HHS to Take 'Complaint-Driven' Enforcement Stance to Privacy Rule

Cathy Tokarski

November 01, 2002

Nov. 1, 2002 (Baltimore) — With less than six months until the federal medical privacy rule takes effect, doctors, hospitals, health plans and other "covered entities" that must comply with it are turning their attention to the steps the federal government will take to enforce the law. The sweeping rule, part of the Health Information Portability and Accountability Act (HIPAA), creates new privacy rights for patients' health information and requires covered entities to launch specific policies to protect that information.

Instead of taking an aggressive approach to identify and punish violators, the Department of Health and Human Service (HHS) will follow a "complaint-driven process" that emphasizes a voluntary resolution of problems, according to Richard M. Campanelli, director of HHS' Office of Civil Rights. The office is charged with enforcing the privacy rule, which takes effect on April 14, 2003, while the Centers for Medicare and Medicaid Services (CMS) will oversee compliance with the rest of HIPAA's rules and regulations.

If, for example, a healthcare provider refuses to let a patient view or correct his or her medical records — a violation of new patient privacy rights — HHS will "contact the covered entity and attempt to engage them to achieve voluntary resolution" of the problem, Campanelli told attendees of the Fifth National HIPAA Summit here yesterday. If the problem is resolved, "that is likely to be the end of it," he said.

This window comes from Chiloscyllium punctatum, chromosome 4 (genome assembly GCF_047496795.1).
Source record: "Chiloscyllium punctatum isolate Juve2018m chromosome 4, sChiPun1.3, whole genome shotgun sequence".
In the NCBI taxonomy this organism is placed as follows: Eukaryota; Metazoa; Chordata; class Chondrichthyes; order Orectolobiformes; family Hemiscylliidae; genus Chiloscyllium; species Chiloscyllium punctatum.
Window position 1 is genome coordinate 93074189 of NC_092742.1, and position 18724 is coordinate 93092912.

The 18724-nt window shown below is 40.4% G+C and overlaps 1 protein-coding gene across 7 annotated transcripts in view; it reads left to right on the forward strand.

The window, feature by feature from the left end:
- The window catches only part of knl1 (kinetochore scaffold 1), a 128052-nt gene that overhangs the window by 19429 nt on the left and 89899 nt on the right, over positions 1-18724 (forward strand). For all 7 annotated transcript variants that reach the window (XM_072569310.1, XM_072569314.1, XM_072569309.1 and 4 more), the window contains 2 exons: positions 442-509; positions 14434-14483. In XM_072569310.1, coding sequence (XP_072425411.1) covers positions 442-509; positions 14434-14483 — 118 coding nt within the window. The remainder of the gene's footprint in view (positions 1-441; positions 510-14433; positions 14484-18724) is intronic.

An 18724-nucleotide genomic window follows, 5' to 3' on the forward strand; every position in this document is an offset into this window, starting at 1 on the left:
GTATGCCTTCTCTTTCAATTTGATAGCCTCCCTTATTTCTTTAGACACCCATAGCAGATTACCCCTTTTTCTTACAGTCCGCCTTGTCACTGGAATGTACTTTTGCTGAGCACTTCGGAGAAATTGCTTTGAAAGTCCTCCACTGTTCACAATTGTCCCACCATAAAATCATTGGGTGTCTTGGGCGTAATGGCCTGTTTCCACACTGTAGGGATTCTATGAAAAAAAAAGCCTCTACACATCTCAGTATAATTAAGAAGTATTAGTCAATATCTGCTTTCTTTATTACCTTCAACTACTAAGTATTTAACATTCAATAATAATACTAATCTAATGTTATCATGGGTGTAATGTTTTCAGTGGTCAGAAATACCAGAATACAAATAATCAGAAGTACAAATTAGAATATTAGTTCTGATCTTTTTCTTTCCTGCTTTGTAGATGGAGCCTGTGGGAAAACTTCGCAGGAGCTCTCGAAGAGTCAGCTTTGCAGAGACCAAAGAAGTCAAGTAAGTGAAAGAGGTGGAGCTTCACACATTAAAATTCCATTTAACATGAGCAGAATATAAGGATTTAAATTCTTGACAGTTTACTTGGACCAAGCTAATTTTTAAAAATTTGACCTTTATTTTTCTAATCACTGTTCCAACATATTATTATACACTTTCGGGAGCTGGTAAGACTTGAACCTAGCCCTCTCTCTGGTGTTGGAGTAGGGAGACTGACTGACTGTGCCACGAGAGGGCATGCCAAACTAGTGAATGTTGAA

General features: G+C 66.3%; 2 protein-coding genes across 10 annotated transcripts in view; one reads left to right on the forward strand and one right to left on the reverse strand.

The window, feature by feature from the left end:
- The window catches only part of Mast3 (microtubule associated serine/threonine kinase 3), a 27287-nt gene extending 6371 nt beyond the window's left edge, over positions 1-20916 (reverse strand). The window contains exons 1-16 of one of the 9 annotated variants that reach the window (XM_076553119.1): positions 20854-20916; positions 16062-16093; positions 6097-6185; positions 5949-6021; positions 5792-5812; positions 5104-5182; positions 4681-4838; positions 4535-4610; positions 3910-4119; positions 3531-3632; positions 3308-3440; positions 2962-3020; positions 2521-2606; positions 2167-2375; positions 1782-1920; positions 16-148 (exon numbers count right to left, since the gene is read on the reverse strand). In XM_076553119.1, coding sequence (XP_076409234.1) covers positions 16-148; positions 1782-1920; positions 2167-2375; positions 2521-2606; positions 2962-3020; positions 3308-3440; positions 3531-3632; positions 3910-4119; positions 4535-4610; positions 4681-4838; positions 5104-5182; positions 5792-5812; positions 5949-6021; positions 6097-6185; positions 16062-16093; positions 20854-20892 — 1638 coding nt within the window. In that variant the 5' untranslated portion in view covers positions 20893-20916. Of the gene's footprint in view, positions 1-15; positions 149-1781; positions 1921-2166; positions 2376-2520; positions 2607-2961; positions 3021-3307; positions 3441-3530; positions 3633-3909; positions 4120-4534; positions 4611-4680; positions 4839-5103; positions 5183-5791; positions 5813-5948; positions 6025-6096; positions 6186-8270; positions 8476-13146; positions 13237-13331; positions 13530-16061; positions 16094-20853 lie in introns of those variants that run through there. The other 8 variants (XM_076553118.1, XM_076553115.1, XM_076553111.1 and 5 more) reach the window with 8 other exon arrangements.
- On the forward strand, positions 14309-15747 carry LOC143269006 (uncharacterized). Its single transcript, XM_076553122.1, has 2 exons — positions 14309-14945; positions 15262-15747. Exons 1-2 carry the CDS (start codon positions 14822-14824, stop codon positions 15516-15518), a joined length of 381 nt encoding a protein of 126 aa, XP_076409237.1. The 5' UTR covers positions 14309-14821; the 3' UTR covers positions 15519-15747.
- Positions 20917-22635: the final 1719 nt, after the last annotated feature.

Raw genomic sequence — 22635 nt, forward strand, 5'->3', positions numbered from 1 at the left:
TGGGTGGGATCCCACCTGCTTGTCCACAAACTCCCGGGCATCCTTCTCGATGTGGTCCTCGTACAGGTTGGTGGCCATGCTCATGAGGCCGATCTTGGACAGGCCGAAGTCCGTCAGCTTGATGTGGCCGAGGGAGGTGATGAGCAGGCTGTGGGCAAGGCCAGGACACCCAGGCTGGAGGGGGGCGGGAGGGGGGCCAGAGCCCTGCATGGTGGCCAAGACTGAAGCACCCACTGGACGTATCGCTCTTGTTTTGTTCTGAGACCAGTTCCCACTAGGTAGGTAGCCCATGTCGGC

The law allows HHS to impose civil monetary penalties for violations that can reach as high as $25,000 in a calendar year. However, Campanelli emphasized that such fines will be reserved for cases in which a covered entity does not make a "good faith" effort to correct a violation. More serious penalties, including imprisonment, could result from criminal offenses of the law, such as selling protected health information.

Campanelli said the revisions to the privacy rule, released on Aug. 14, attempted to "improve the workability of the rule" by making patient consent voluntary instead of mandatory, clarifying the rules for marketing uses of health information, and permitting individual uses and disclosure with certain safeguards.

Despite these changes, many questions remained among attendees about exactly how to proceed with crafting privacy policies. In response to a question from a Medicaid health maintenance organization director about how to write a privacy policy notification that could be understood by someone with a fourth-grade reading ability, Campanelli conceded the task was a challenge. "There is a lot of complicated stuff to reduce into a notice," he said.

Fifth National HIPAA Summit. Presented Oct. 31, 2002.

Reviewed by Gary D. Vogin, MD


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